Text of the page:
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Aug 29

Anime Review – Gargantia

Not pictured – The millions killed by Chamber

If you’re a fan of mech shows, Spring was surprisingly good for you. Both this and Valvrave were some of the seasons finest offerings, and if you’ve been at Anicom over Summer you might’ve seen the first episodes of each being shown.  I’ll talk more about Valvrave next week, so in the meantime let’s go over Suisei no Gargantia, or Gargantia on the Verdurous Planet, to use its translated name, and see how the series as a whole fared.

So, the plot. The first half of the first episode suckers you into thinking this’ll be epic space battles, as pilots exchange technobabble and neon lasers fly in every direction, with the plant-like Hideauze fighting the Galactic Alliance of more tradition humans and mechs, and the whole affair looks damn pretty. However, as the attack fails and our cast retreats, poor lead Ledo fails to make it back and is catapulted off into deep space.

Cue the second half of that episode, where it’s revealed he’s landed on a now very water-logged and technologically regressed Earth, where he meets and abducts lead girl Amy, and is unable to converse the situation with the locals because weirdly, he can’t speak their language. This is a series full of neat touches and surprising depth in places, with a lot of foreshadowing to later events for the astute.

Such a happy life they lead

And so the series begins its arcs, starting off with Ledo getting used to life on the ship fleet of Gargantia, and the massive differences in culture (what do you mean I can’t just vaporise everyone whom gets in the way), while they get used to having a mech millenia ahead of any technology they have. You meet Amy, whom besides being Ledo’s crutch throughout as he adapts to what we’d call civilised society, actually has little relevance to the plot. There’s her friends who are… even less relevant, and her brother, a sickly child whom in Ledo’s world would have been discarded, so in many ways provides the most stark contrast between societies for Ledo. Then there’s Bellows whom… is a Yoko lookalike, Ridget, whom goes on to lead the fleet and struggle with being thrown into power, but also ultimately has little impact on the main story, despite her fleshed out character.

And then there’s Pinion, one of the big driving forces behind the later arcs. Obsessed with treasure and technology, he leverage’s Ledos skills and mech to assault an old burial ground guarded by whalesquid, and is overwhelmed by the treasures he finds. Excluding Ledo, Pinion has by far the most character development in Gargantia, and in a way his story is much more interesting to watch unfold. The star of the show though, is Ledo’s mech, Chamber. With a personality of his own, Chamber helps to verbalise the moral compass throughout the show, questioning the choices of Ledo and aiding his interactions while they learn the language and behaviour of Gargantia’s residents. Add in great design and fluid animation on him, with a splash of humour, and any scene involving Chamber is a riot.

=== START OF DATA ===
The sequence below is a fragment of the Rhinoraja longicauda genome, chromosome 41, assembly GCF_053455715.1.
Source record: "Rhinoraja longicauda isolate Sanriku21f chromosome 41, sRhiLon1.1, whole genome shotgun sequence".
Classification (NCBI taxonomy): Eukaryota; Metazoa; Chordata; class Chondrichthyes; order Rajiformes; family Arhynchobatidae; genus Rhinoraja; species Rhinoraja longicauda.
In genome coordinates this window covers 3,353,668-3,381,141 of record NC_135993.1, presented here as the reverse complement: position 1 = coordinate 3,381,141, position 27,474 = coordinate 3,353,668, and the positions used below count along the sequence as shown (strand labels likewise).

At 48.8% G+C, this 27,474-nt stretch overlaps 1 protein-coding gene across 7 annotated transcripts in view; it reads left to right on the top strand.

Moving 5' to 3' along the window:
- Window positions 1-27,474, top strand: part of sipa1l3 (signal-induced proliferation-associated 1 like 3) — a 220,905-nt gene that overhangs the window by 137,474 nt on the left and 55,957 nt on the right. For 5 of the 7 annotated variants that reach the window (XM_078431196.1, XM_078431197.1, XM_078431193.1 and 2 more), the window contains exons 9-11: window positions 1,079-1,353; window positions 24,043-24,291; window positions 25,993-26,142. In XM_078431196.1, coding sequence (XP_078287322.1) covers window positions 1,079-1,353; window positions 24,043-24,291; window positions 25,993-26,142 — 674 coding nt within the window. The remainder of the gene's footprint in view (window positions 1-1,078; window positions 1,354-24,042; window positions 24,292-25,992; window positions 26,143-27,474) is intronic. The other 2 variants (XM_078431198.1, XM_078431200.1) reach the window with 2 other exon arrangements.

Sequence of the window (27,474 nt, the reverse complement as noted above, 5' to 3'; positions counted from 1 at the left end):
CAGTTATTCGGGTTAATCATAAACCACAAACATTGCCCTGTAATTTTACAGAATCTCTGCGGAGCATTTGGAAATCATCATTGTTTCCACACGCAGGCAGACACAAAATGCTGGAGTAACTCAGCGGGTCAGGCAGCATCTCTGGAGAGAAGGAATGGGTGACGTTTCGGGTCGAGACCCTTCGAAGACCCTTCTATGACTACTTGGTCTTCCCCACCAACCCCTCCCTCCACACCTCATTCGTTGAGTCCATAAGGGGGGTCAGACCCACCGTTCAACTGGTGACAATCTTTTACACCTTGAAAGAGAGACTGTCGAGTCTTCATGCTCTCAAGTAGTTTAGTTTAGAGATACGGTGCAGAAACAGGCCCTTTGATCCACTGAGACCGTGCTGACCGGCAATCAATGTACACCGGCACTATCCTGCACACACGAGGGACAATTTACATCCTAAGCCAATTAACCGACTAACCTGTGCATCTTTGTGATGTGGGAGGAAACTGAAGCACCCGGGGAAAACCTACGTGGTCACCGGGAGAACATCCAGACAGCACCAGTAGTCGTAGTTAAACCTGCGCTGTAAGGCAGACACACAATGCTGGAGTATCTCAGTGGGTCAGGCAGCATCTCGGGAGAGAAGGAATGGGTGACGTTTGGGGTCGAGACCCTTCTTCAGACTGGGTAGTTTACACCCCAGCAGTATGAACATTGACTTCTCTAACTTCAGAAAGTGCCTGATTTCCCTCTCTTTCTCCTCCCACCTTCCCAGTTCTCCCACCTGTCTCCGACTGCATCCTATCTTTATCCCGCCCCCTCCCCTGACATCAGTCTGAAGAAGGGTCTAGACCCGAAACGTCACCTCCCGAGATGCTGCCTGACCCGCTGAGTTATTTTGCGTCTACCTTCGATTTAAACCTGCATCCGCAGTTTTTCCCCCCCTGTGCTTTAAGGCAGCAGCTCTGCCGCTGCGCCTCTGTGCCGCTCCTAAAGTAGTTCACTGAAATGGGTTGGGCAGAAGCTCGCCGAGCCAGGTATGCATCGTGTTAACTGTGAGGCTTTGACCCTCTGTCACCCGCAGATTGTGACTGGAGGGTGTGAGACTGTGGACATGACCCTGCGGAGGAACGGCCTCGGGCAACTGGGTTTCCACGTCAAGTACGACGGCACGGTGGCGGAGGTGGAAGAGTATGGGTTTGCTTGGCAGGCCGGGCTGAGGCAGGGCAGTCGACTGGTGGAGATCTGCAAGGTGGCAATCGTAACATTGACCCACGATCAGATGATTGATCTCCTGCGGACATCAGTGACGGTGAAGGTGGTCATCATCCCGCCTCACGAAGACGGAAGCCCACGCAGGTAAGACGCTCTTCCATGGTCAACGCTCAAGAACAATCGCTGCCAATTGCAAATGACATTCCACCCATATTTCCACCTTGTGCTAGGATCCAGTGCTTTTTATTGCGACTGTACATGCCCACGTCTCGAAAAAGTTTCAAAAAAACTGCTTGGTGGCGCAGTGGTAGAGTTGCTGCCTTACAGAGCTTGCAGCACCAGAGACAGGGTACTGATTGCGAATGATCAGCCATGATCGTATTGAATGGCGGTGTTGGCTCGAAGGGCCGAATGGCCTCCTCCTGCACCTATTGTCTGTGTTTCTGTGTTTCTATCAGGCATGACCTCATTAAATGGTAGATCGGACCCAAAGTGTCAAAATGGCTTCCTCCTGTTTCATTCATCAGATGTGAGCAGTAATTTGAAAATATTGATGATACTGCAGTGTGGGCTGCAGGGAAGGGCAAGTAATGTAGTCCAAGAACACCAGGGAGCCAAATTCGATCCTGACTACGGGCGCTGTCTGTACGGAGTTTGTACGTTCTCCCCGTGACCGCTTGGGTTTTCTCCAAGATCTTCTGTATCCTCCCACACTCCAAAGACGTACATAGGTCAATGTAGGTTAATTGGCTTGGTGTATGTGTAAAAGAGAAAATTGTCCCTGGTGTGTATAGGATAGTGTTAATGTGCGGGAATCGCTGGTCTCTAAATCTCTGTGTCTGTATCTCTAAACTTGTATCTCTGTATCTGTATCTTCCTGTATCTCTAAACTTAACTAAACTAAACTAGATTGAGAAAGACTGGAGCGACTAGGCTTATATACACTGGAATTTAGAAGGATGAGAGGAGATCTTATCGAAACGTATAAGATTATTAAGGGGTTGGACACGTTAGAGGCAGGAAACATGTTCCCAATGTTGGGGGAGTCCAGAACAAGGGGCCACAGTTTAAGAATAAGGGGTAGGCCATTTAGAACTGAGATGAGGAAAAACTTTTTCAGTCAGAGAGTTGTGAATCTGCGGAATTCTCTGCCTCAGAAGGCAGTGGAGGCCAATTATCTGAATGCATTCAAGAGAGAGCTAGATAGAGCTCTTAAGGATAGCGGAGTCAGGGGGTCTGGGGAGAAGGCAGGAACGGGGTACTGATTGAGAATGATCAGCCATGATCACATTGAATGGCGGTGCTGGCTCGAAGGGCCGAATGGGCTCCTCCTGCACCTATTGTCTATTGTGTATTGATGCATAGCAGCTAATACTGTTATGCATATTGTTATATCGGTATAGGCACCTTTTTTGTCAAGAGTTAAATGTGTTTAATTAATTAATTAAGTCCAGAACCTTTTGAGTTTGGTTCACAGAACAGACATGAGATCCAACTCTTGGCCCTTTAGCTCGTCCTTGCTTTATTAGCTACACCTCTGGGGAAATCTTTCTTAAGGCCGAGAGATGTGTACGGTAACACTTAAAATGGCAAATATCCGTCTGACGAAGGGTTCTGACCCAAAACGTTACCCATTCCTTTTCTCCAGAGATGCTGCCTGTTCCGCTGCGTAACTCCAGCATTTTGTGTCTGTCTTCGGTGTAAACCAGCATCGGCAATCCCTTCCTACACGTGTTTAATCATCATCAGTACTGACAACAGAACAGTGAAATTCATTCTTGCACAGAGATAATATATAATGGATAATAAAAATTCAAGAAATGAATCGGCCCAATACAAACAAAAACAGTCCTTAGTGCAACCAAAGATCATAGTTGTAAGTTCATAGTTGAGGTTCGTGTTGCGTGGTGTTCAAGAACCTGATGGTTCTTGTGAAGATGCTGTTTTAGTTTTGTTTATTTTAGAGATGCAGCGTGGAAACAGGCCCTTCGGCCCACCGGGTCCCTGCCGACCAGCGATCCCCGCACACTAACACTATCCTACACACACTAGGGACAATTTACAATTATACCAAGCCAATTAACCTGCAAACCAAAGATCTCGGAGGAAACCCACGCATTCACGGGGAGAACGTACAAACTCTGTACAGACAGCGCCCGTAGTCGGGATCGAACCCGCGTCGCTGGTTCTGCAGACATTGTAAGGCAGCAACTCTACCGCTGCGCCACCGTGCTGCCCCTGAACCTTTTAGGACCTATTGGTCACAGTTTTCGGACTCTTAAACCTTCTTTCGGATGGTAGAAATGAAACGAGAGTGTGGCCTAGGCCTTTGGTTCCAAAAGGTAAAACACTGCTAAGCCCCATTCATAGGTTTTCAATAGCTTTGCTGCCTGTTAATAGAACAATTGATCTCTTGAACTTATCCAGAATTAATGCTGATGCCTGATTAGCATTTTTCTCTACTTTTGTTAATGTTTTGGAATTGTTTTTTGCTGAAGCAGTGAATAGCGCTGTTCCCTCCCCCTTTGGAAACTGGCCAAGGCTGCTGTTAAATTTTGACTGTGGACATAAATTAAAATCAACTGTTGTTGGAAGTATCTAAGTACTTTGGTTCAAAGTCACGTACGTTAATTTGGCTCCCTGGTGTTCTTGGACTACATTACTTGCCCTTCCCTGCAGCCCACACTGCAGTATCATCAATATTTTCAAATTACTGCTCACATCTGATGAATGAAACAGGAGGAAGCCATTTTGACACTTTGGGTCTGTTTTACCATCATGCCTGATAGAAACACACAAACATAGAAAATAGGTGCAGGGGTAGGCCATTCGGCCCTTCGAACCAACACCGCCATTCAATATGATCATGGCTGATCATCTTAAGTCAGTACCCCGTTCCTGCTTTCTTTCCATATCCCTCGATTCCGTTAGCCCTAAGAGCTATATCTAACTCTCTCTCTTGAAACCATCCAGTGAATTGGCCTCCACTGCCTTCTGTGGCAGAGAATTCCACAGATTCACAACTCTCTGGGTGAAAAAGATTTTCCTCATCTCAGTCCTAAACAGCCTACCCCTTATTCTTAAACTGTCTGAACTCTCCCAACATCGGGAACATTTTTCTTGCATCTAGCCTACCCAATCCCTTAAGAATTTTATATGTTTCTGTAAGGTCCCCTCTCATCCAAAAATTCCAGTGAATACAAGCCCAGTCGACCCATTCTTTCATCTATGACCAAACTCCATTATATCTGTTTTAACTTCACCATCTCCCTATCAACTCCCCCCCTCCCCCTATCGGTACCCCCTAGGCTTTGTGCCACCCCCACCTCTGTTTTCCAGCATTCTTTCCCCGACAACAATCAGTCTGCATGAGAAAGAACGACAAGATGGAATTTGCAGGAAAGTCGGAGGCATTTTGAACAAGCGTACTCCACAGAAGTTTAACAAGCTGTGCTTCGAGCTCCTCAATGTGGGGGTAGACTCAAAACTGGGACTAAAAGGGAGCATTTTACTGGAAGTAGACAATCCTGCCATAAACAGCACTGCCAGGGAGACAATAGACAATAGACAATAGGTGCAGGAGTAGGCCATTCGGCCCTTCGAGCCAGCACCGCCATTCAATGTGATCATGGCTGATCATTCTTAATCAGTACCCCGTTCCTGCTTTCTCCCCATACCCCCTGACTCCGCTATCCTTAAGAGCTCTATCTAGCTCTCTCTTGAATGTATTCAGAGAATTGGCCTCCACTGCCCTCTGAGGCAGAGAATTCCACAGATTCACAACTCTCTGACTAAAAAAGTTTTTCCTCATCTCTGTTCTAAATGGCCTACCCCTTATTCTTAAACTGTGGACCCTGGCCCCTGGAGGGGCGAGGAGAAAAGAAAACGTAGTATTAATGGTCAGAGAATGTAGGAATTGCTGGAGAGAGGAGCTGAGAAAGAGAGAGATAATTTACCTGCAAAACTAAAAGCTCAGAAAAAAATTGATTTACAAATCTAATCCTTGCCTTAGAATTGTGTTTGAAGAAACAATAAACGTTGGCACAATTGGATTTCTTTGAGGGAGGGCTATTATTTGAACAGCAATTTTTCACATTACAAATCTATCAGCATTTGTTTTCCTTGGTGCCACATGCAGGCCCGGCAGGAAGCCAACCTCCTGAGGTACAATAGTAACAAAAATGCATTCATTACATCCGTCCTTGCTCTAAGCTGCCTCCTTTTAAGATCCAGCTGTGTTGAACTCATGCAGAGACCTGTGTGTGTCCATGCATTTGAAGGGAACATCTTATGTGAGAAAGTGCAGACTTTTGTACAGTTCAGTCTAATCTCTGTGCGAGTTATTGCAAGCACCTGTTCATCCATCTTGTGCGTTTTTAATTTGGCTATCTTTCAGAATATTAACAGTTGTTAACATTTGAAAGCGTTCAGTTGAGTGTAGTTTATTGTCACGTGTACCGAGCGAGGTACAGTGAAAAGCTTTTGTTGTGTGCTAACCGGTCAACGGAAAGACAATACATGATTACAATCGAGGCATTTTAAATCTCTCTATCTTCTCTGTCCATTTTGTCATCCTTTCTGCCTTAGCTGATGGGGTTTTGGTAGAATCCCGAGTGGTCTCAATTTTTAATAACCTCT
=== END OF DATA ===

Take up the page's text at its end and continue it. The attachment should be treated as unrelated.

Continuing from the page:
Chamber putting Babelfish and Rosetta Stone to shame

Back to the plot arcs. With a fair chunk of the series penned by the now infamous Gen Urobuchi, writer of Madoka and Psycho-Pass amongst others, the later episodes are far from happy happy fun times at sea, with revelations aplenty about how the Earth came to be in its current state, the origins of the Hideauze and the nature of people and society towards godlike figures such as Ledo. Sadly, with only 13 episodes, a lot of these developments don’t get much time to be discussed, resolved and digested before you’re flung into the next section as the show races towards a fairly safe conclusion.

These problems are exaggerated by several fairly irrelevant episodes in the middle, including… a fanservice filled beach episode! On ships at sea. Where there are no beaches. And everyone is already wearing fairly skimpy clothing because of the weather. It makes no sense whatsoever, and in a show where time is at a premium, its inclusion is all the more dumbfounding.

Even ships at sea have a red light district…

And ultimately, that’s one of the fundamental problems of this show. It establishes a great world and has some brilliant ideas, but they’re often confused or just left to fizzle out. It looks pretty, the soundtracks perfectly fine, if nothing special, and the ending is an alright way to resolve everything, even if it is utterly predictable. The problem is more what it always is with shows that have so much potential, you want them to realise it, and when they don’t, its bitterly disappointing.

To summarise, Gargantia isn’t a bad show. Far from it, as I said, it was one of the few Spring shows that got me to give a damn and tune in each week. I just wish it would’ve done more with what it had. And if you’re a big mech fan, Valvrave’s probably more up your street with actual mech battles, while Gargantia is more of a regular series that involves mechs. But hey, if you wanted something a little more or a little different from your mech anime, this’ll probably be right up your street.